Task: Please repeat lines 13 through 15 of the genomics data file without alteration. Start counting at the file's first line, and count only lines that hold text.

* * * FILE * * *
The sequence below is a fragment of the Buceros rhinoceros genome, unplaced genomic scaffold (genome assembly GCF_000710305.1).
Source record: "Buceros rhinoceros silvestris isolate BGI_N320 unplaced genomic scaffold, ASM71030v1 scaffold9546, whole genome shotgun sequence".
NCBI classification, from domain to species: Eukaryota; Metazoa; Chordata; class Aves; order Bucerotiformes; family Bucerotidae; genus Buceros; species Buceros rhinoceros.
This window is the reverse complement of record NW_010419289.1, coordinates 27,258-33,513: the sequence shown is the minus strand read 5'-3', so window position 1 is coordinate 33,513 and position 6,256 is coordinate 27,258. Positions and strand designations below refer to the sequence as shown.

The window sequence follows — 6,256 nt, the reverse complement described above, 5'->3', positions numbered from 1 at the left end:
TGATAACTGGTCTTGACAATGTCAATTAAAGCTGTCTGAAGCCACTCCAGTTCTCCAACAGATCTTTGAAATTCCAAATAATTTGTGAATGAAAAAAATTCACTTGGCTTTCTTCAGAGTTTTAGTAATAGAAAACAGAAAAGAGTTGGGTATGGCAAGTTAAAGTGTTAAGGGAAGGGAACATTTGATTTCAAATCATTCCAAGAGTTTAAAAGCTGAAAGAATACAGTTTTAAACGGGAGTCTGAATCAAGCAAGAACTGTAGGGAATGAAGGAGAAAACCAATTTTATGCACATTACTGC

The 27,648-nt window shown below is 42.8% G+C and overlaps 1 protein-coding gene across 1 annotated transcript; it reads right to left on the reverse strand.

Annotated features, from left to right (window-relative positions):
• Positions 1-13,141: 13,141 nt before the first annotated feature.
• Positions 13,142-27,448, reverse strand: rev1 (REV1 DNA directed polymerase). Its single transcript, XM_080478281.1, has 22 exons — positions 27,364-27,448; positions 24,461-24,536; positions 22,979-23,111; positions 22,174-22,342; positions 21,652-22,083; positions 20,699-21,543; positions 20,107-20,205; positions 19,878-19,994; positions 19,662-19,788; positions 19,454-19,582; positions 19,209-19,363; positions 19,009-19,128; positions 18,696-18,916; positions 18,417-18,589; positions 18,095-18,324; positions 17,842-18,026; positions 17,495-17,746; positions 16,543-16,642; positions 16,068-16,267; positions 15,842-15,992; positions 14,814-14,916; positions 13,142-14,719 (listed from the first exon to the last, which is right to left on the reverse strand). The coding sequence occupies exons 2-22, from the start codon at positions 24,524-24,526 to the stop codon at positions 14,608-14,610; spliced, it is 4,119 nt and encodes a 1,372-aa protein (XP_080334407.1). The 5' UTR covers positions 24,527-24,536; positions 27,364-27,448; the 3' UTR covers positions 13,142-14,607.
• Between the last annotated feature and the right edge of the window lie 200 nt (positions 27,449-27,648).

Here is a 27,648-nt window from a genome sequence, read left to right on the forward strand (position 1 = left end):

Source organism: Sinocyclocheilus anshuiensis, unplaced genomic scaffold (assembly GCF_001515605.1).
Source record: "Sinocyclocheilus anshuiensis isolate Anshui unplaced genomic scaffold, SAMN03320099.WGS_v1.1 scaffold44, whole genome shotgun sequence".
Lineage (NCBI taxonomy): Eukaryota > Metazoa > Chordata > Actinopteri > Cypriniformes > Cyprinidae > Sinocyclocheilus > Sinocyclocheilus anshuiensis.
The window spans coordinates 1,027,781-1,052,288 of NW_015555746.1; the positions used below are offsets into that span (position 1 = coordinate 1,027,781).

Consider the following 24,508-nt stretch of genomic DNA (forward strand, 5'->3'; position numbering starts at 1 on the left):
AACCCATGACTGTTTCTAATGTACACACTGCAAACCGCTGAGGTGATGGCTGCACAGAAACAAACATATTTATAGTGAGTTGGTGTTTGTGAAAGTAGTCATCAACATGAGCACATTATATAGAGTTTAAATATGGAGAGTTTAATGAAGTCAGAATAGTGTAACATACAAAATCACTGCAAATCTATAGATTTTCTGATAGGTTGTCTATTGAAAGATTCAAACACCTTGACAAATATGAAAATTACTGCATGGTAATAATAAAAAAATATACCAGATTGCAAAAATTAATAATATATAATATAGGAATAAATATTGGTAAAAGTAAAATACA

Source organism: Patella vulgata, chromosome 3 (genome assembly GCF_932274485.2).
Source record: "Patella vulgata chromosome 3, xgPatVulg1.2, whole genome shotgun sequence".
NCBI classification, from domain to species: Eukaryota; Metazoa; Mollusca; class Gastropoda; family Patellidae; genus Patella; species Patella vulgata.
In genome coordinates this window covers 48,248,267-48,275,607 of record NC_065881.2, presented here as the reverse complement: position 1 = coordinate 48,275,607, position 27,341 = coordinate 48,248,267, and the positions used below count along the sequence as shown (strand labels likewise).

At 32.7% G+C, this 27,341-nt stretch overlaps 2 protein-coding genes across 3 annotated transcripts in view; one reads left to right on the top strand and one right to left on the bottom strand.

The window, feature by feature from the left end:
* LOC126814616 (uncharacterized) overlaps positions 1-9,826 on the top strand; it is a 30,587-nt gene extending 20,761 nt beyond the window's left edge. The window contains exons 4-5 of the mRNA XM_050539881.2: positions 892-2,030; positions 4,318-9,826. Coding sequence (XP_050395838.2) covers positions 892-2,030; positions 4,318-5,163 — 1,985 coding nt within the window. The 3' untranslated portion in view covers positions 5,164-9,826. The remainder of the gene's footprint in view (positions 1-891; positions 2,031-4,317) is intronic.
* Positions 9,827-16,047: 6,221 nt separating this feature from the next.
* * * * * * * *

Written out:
Source organism: Sinocyclocheilus anshuiensis, unplaced genomic scaffold (assembly GCF_001515605.1).
Source record: "Sinocyclocheilus anshuiensis isolate Anshui unplaced genomic scaffold, SAMN03320099.WGS_v1.1 scaffold44, whole genome shotgun sequence".
Lineage (NCBI taxonomy): Eukaryota > Metazoa > Chordata > Actinopteri > Cypriniformes > Cyprinidae > Sinocyclocheilus > Sinocyclocheilus anshuiensis.